Long-Time Clemson Fan Endows Position In Honor Of Associate AD/Ticket Manager

Sept. 1, 1999

By Phil BatsonOrange & White

CLEMSON, S.C. – When he was six-years-old, Tommy Norris attended his first Clemson football game. In the 1930s Death Valley was then just a futuristic vision. The Tigers played at historic Riggs Field. The head coach was Jess Neely.

“I remember after the game,” Norris recalled, “I met Coach Neely and he rubbed my head and asked me, ‘Are you going to play ball for Clemson, son?’

“I said, ‘yes, sir’. I’m 66-years-old now and I still remember that so clearly.”

Starting as a “bare-footed, mill village boy from Cateechee,” Norris says he has come a long way since those early days. “We have been blessed by the good Lord.” He owns Carpet One Interiors by Tommy on Wade Hampton Blvd., in Greenville.

His love of Clemson and a successful business career has resulted in Norris endowing a position recently at Clemson in honor of Van Hilderbrand, Clemson’s Associate AD/Ticket Manager.

“I don’t know anybody who could do the job he does,” Norris said of Hilderbrand. You never see him upset. I’m sure he hears more complaints than anyone at Clemson. Still, he treats everybody the same and makes everyone feel special.

“It is our honor, privledge and pleasure to make this endowment in Van’s honor.”

Hilderbrand has been Clemson’s ticket manager for 19 years. He graduated from Clover High School in 1970. He was the school’s all-time leading scorer in basketball until 1993, when former Clemson football player Lamont Hall broke his record.

He earned his degree in parks and administration from Clemson in 1974. The 48-year-old is married to the former Diane Harris of Clover and they have two children, Van Jr., a Clemson sophomore, and 14-year-old Lee Elizabeth.

Norris and his wife, Dolores, were recently recognized with a dinner at the IPTAY/Ticket Office complex. IPTAY Executive Director George Bennett, who is recovering from surgery, said Hilderbrand “does a better job than any ticket manager that I’ve ever been involved with in my almost 30-plus years in college athletics.”

Bennett said Hilderbrand displays “a unique ability to deal with people in a caring and compassionate way.”

Norris praised the work of JoVanna King (Clemson’s Director of Gift and Estate Planning) in putting the Endowment together. “To meet JoVanna is just like you’ve known her all your life,” said Norris. “She does a tremendous job for Clemson.”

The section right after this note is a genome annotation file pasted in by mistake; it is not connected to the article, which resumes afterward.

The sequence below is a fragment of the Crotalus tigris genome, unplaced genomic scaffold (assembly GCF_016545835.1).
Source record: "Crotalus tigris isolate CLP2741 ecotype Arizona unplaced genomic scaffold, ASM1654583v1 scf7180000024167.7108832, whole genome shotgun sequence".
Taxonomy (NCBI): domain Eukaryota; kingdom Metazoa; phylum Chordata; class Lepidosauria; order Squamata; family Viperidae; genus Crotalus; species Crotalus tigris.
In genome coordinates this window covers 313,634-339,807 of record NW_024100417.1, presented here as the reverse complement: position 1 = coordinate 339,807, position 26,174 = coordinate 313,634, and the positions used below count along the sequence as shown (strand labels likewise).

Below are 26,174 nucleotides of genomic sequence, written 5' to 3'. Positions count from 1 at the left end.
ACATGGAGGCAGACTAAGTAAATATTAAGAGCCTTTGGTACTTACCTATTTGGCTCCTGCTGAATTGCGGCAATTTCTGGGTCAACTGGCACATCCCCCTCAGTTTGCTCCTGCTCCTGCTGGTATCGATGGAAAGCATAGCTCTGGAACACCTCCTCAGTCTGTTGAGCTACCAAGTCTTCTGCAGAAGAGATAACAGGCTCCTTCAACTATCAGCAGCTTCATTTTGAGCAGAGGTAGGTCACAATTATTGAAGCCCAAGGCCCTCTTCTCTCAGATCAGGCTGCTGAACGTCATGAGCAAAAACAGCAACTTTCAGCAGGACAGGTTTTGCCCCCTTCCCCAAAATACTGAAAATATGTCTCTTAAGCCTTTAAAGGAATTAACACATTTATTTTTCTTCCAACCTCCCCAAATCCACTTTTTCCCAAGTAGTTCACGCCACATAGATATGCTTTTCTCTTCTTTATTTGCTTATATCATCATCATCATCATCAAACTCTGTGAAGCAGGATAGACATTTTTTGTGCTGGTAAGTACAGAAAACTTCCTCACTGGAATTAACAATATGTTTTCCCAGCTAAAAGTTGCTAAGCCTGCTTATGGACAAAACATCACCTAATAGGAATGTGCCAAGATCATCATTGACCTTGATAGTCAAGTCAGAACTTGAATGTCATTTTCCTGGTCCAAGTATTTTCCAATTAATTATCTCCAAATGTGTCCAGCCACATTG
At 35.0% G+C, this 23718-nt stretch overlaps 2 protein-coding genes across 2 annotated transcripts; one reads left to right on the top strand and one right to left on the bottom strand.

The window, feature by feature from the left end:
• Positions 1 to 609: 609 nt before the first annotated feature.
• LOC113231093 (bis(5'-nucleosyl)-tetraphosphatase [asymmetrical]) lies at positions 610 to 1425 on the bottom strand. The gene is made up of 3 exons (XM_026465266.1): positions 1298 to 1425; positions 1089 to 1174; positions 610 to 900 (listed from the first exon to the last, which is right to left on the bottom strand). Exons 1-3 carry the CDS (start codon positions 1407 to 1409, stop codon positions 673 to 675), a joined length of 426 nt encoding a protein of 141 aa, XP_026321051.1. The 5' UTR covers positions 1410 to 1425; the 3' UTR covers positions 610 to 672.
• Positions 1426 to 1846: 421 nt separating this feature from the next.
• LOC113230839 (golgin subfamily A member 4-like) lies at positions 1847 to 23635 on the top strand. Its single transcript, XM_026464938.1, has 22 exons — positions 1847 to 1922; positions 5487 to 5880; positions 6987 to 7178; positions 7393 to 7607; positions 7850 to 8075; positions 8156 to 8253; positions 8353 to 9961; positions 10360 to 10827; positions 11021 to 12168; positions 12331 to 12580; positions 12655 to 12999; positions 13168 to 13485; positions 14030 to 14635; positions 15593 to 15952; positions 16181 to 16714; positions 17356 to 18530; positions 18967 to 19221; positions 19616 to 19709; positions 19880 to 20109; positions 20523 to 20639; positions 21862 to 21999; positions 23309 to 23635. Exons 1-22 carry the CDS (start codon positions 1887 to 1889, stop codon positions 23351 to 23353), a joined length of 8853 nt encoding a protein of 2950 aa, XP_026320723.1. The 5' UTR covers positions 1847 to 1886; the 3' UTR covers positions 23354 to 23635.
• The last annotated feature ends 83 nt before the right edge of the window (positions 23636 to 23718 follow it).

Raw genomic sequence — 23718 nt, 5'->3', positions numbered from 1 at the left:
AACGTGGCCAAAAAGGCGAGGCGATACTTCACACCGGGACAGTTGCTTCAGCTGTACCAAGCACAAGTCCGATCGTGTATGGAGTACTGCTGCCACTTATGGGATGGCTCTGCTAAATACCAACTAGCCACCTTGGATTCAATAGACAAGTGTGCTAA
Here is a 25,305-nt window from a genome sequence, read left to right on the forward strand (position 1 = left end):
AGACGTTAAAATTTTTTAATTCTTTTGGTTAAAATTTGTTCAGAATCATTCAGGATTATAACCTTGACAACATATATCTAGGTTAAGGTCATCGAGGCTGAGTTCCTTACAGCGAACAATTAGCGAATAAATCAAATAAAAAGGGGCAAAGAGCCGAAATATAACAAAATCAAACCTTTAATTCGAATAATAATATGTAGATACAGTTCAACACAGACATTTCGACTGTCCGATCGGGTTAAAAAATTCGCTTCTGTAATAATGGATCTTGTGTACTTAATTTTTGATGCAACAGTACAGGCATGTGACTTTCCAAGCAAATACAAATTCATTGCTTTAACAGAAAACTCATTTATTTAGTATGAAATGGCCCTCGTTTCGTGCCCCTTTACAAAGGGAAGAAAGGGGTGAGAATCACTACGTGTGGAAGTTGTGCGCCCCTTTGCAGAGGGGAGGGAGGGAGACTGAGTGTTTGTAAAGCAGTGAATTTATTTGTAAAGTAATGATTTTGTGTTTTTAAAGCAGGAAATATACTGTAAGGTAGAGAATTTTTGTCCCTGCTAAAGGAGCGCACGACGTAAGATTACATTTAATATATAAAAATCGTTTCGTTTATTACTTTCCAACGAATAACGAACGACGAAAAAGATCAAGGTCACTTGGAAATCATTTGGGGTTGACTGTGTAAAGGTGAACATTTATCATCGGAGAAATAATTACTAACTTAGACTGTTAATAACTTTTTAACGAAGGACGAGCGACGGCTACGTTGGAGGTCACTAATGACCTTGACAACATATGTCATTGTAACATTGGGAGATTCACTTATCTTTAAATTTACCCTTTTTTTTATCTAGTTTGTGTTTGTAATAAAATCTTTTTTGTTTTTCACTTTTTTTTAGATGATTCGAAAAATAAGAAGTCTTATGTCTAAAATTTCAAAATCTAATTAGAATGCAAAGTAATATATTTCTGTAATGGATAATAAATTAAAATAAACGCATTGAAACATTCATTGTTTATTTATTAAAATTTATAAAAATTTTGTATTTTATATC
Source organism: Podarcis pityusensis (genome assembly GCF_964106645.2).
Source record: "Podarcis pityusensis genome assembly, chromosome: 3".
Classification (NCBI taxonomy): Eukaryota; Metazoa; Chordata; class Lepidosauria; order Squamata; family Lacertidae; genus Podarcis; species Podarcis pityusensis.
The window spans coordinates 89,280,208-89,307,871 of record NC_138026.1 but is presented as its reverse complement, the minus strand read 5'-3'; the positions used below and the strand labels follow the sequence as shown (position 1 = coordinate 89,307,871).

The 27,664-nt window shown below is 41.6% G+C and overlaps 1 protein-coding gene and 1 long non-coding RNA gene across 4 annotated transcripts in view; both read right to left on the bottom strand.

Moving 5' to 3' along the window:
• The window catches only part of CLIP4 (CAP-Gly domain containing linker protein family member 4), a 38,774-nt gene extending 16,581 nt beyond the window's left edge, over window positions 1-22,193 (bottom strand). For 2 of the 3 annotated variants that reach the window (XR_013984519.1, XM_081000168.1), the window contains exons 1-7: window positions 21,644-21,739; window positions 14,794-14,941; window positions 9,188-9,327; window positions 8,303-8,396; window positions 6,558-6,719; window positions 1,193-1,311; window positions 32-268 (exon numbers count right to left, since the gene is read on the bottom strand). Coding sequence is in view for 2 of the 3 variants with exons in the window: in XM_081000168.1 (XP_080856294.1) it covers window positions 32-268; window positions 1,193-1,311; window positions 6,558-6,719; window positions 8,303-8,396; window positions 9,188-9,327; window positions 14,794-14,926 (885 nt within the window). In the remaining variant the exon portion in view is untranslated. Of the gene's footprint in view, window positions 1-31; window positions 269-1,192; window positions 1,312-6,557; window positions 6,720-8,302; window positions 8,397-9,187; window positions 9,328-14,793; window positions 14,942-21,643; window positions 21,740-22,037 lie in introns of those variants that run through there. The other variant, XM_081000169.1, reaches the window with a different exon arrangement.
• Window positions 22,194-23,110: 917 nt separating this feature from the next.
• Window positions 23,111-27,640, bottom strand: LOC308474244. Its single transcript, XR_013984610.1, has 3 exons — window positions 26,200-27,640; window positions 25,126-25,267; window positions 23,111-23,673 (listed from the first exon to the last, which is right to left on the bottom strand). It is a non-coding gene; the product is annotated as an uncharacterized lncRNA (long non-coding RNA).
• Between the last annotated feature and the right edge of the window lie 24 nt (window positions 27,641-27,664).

IPTAY Associate Executive Director Bert Henderson said, “Although the Norrises have been supporting Clemson since 1960, they are stepping up their commitment. They are showing the true Clemson spirit.”

Norris family and friends attended the dinner, including three couples who have attended Clemson football games with the Norrises since the 80s.

“Traveling with those folks to away football games was just the very best of times,” said Norris. Included in that group are Arnold and Gwen Pace, Bill and Marian Barbary and Earl and Carolyn Sammons.

“I can tell you some good stories about our travels, but the best ones are left untold,” said Norris.

After many years in Greenville, the Norrises now reside in the Myrtle Beach area. Norris and fellow Endowment donor Frank Black are golfing buddies. “We get our money’s worth. We play with all the clubs,” Norris said.

Tommy has three sons (Jerome, Russell and Charles) and one daughter (Cindy Clack of Gray Court, SC). The Norrises have 12 grandchildren and three great-grandchildren.

Dolores is employed by a insurance agent. “She’d rather go to work, rather than stay at home and have to put up with me,” he joked.

Norris’s endowment brings IPTAY’s total to 73 with that program. Tiger Pride, Clemson’s five-year, $30 million capital fund-raising campaign, is also currently in full swing.

“We grew up loving Clemson and trying to support it,” said Norris. “The Lord has just blessed us at this time so that we’re able to give.”